Most people are familiar with the idea of a trademark.  By way of example, Kellogg, the cereal maker, has a trademark on Tony the Tiger and fought a battle with Exxon over Kellogs' claim that the use of an unnamed tiger in Exxon's advertising violates Kellogg's trademark for Tony the Tiger.  Why?  For 30 years, Exxon used its tiger character exclusively to promote its gasoline blend, but then, in the 1990's began using it to sell food. Kellogg said consumers are confused by the similarity between the cartoon tigers and may conclude that Kellogg is somehow behind soda, coffee and other items for sale at Exxon's TigerMart stores.  The case went back and forth for several years, with Exxon initially winning the case, but ultimately losing on appeal.  This case would not seem extraordinary to most people as most folks understand the concept of protecting a unique trademark like Kellogg's Tony the Tiger character.

    Now let's look at another case, one that comes closer to the Apple vs Samsung case, but still an application of trademark law.  This case is Ferrari vs Robert's Replicas.  Back in the 1980's Robert's Replica's was in the business of manufacturing fiberglass kits that replicated the exterior features of Ferrari's Daytona Spyder and Testarossa automobiles. Roberts' copies were called the Miami Spyder and the Miami Coupe, respectively.  Ferrari brought suit against Roberts in March 1988 alleging trademark infringement. 

    Here's what this case was about:  After Ferrari vehicles have been on the market for a number of years, the design of those vehicles acquires what's called "secondary meaning", a concept at the heart of trademark law.  Secondary meaning refers to an association of a design, like the design of a Ferrari vehicle, with quality and craftsmanship or other positive attributes one might associate with the Ferrari brand.  After a design has acquired secondary meaning, trademark law can be applied to protect the company from those who would copy its designs and use them to promote their own products.  Robert's copying of Ferrari's iconic designs could confuse the public and dilute the strength of Ferrari's brand.  Just the presence of large numbers of replicas would dilute Ferrari's image of exclusivity, causing financial harm to Ferrari.  Trademark law, under the concept of secondary meaning, protected Ferrari.  The courts ruled in favor of Ferrari in this case and enjoined Roberts from producing the Miami Spyder and the Miami Coupe.

    But how does this relate to design patent law? 

    The problem with using trademark law to protect a company's designs (under trademark law a product design or package design is referred to as "trade dress") is that a product has to be on the market for a long time before its design acquires secondary meaning (i.e. before the design becomes iconic and is seen by consumers as representative of the company behind the product). When competitors come in immediately after a new product design is introduced and copy it, as is the assertion in the Apple vs Samsung case, the originator of the design doesn't have the luxury of time needed for its product design to acquire secondary meaning in the eyes of consumers.  Consumers immediately see the same design from multiple companies and so don't grow to associate the design with the company that originated that design.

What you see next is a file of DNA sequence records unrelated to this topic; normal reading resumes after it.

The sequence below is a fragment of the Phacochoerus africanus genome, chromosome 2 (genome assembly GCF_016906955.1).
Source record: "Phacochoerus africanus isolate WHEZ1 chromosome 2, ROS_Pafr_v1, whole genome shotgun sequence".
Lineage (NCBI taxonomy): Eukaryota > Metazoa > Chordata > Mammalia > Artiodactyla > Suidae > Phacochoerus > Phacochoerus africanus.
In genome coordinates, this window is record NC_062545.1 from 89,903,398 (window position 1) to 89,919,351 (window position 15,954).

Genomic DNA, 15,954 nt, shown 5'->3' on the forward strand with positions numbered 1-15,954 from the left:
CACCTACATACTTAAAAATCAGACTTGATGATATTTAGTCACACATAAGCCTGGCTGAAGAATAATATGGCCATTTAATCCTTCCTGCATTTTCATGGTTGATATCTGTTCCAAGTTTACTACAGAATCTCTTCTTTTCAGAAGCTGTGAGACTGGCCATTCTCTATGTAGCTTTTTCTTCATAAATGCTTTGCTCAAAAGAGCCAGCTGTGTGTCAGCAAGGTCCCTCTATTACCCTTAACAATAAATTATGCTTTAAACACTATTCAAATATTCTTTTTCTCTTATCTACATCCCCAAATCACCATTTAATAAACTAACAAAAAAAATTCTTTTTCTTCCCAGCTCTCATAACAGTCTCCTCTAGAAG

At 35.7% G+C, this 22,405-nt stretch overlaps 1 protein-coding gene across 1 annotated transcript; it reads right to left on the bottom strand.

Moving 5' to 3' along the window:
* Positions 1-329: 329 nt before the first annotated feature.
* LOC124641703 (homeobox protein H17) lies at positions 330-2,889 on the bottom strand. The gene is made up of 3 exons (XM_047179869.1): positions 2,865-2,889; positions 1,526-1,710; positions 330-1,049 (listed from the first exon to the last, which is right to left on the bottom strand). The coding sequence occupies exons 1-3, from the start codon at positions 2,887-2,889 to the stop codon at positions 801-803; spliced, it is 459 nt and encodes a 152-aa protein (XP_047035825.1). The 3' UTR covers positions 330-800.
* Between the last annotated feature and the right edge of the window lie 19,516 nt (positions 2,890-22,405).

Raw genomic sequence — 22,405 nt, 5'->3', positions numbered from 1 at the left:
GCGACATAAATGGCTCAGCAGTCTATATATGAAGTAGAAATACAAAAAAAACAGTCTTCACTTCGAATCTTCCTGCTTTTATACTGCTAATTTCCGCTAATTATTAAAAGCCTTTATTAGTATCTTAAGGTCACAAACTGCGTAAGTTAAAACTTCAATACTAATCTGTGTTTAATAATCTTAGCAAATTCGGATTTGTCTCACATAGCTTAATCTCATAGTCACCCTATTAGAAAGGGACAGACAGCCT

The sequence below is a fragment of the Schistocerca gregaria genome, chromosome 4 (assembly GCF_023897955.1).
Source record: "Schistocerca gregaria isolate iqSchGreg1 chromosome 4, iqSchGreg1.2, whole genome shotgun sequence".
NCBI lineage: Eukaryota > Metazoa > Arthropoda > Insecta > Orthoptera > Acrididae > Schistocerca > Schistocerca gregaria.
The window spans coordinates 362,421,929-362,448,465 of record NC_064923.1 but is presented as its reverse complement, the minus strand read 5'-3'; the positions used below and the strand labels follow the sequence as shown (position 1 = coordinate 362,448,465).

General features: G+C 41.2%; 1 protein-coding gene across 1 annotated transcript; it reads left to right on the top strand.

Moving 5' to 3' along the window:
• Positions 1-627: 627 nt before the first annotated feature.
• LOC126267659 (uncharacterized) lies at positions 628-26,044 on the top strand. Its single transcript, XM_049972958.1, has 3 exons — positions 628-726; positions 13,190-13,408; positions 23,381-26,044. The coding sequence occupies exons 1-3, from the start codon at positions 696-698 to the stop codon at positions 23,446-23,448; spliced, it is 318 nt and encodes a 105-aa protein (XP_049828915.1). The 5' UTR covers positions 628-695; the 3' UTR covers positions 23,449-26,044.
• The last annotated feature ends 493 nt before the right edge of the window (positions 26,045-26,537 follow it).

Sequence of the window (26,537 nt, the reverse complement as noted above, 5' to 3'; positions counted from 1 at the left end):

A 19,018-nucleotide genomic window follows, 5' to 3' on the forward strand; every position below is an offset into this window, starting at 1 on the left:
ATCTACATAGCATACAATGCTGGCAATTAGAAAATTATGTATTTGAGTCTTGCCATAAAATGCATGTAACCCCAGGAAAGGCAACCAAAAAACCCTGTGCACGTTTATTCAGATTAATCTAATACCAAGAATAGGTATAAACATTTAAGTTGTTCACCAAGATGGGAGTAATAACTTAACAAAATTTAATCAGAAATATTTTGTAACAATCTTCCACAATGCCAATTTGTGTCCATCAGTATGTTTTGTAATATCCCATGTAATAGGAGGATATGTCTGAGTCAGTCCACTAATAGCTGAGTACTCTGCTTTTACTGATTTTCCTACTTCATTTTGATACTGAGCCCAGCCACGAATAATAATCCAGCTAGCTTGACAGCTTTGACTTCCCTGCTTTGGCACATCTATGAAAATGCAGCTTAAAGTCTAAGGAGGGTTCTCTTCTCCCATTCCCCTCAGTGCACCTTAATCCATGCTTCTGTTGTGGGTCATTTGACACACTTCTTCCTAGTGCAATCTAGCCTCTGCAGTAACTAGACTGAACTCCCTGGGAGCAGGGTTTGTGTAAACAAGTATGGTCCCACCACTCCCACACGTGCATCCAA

This is where design patents come in. Where trademark protection of an iconic product design has no expiration, it takes time for a new product to acquire that protection (as stated above). A design patent offers immediate protection of a new and novel design and for a period of 14 years thereafter, giving a company protection of its original designs until they acquire secondary meaning in the market and therefore protection under trademark law. So the design patent serves a valuable function for companies like Ferrari, and Apple.

    edited May 15 teejay2012redgeminipabikertwinking editor the gratepatchythepirate
  • Reply 9 of 10
    Regardless, the outcome is unlikely to have much impact. 
    So what is the motivation for keeping at it?

    Cynically, one could think that both benefit in some way by keeping this debate front and center.
    cornchip
  • Reply 10 of 10
    gilly017gilly017 Posts: 83member
    Soli said:
    Sure, Samsung, what a brilliant comparison¡

     
    I find it odd that the “BEFORE” shot has Palm Treos and Blackberrys.

    Oooohhh....wait....

     ;) 
    Yep their copying started long before the iPhone. 
    jony0watto_cobra